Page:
So often we gripe to you about how organizations need to document and build processes in order to be successful, but what about when an organization has too many processes or is too rigid about them. So today’s blog is about “Overprocessing” (that’s not too much hair dye in this case).
My best friend (henceforth known as bestie) and I often go to a nail salon in our neighbourhood. It’s a bit of a catch-22. We love it because you can always get in, you never have to wait, you are in in and out in 30 minutes or so, and it is extremely reasonably priced. On the other hand, their processes are so rigid that they often alienate us as customers. We’ve affectionately named them “Military Nails”.
Now as a consultant, I’m pretty sure I have their business model down. No frills, low cost, fast nail services. They get you in, you pick your colour, you get your pedicure, and then you get your manicure – FAST. They don’t do designs, they don’t do paraffin wax treatments on your feet – they have their processes nailed, and it is successful. If you want a fancy spa-like treatment, you just go somewhere else. If you want something reliable, fast, and cheap, you go to “Military Nails”.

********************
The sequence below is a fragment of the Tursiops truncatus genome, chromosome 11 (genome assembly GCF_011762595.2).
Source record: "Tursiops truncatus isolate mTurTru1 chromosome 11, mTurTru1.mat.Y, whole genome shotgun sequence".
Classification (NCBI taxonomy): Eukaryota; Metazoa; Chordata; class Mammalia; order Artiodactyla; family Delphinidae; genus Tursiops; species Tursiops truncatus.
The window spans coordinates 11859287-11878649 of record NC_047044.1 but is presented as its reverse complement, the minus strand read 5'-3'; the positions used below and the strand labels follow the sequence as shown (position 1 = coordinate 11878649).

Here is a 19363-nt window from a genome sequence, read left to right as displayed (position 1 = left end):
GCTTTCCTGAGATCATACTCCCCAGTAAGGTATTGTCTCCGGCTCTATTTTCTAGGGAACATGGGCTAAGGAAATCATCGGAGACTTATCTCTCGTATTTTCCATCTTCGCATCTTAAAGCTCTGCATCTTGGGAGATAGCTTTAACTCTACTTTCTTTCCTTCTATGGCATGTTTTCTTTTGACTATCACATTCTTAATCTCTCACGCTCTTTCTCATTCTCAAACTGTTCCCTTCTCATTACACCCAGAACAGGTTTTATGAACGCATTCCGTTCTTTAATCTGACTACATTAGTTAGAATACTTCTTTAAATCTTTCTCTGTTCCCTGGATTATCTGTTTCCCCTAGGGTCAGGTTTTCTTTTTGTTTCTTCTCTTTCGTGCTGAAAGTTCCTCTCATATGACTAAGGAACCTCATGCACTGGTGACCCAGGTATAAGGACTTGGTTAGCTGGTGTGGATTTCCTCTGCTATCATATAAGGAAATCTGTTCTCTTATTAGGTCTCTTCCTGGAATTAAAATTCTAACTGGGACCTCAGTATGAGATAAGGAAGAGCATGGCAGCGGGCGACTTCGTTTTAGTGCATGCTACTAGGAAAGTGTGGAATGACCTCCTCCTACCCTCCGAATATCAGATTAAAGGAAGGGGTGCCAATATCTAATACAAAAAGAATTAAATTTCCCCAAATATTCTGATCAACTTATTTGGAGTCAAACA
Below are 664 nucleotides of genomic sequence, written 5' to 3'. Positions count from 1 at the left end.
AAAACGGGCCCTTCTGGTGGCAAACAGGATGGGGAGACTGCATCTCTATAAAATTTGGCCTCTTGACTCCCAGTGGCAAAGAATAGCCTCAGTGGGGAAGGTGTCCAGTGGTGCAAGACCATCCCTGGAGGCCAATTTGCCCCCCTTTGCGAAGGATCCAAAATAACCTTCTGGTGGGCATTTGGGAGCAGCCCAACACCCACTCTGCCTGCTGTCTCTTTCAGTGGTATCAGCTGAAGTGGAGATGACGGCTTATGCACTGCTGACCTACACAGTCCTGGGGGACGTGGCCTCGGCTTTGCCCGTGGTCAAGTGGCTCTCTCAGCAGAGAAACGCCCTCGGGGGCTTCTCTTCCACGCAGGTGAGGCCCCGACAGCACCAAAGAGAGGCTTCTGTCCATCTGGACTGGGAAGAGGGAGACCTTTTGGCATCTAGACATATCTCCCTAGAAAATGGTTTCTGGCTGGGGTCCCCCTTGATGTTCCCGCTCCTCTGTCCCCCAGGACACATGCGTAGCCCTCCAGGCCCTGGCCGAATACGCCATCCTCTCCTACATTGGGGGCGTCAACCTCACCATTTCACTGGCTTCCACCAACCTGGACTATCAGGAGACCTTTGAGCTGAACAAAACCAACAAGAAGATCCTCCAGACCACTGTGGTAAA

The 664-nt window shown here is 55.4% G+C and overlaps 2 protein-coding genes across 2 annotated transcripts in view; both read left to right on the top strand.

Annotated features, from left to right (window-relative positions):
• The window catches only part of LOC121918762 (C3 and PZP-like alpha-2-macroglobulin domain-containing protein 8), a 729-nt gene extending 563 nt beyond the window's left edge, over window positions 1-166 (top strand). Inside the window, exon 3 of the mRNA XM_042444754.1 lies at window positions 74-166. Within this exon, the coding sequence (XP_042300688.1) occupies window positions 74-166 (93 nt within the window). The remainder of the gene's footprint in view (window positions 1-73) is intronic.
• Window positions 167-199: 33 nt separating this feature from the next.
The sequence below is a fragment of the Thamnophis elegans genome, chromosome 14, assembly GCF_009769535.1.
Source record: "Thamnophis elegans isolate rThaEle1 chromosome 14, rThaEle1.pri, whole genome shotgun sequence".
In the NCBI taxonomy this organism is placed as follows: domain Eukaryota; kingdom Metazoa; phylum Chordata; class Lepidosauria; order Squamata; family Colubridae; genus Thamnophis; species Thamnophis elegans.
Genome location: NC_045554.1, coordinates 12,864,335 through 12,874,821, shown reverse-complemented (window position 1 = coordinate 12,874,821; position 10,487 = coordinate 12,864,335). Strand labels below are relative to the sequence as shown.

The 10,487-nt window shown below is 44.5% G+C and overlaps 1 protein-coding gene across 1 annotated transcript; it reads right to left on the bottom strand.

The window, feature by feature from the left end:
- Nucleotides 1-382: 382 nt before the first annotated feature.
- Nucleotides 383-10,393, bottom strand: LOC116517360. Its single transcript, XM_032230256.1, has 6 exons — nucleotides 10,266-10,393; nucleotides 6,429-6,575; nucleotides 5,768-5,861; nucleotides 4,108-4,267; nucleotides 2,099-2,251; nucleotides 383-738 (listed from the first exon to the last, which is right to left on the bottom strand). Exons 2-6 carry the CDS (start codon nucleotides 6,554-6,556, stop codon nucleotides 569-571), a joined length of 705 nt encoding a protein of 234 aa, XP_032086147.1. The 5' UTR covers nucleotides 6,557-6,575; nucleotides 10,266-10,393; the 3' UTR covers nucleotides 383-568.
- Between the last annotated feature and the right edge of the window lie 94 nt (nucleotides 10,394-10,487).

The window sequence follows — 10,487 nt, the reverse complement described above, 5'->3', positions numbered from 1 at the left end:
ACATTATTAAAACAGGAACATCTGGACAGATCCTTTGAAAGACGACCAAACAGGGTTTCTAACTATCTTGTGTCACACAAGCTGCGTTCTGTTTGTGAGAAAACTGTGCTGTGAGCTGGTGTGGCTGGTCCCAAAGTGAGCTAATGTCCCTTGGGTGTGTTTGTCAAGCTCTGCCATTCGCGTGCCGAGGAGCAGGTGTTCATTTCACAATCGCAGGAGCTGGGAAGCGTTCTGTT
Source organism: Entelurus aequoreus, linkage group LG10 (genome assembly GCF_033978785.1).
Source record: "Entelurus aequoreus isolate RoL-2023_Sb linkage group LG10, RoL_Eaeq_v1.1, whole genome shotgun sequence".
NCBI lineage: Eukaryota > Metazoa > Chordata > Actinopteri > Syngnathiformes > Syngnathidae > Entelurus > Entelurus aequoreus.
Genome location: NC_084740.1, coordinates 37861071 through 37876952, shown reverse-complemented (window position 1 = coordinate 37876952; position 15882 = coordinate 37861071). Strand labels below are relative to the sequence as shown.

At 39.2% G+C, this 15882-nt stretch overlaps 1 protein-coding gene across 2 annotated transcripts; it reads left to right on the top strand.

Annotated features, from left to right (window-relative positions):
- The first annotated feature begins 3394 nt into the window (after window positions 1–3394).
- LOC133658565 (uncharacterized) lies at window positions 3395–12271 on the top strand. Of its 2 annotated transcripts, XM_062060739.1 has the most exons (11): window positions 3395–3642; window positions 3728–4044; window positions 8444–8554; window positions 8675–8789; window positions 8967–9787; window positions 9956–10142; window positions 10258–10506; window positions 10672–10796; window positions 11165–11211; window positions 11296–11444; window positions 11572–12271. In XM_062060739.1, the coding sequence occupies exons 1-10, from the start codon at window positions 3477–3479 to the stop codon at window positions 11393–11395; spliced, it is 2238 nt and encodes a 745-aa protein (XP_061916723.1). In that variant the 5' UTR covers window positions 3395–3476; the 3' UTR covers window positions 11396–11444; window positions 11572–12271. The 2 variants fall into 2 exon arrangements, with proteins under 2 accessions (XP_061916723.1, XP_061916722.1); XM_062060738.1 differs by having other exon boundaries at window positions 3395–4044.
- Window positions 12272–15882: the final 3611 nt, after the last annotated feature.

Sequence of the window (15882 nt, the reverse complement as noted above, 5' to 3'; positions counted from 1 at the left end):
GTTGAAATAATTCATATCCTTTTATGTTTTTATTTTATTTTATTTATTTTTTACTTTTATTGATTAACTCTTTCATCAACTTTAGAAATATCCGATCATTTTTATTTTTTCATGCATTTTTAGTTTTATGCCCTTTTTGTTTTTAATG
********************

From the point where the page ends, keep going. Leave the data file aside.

But occasionally, I wait for bestie to arrive in the hopes that perhaps we can sit near each other and chit chat during our pedicures, or catch up on the latest news. This seems to throw the Military nails people, they get confused, wonder why I won’t sit down yet, or they force me to sit in their waiting room (instead of standing as I often would). Other times, we see a new nail design in a magazine and see if they can do it (the technicians are incredibly talented) – but this usually results in a great deal of approvals from their manager, reiterations about costs, and it becomes a bit of an unpleasant experience.
So how can you ensure that your organization has processes that work and deliver services to your customers the right way?
2 signs your organization is over processed:
1) Your processes focus on processes, not on your customers.
Focus on your strategic vision, if it is to be “no-frills” then keep it that way, but think about how the outcomes can affect your customers.
2) Your processes require burdensome approvals.
Make sure that your employees have autonomy to make decsions that appeal to your clients, while still meeting that strategic objective.
Until next week!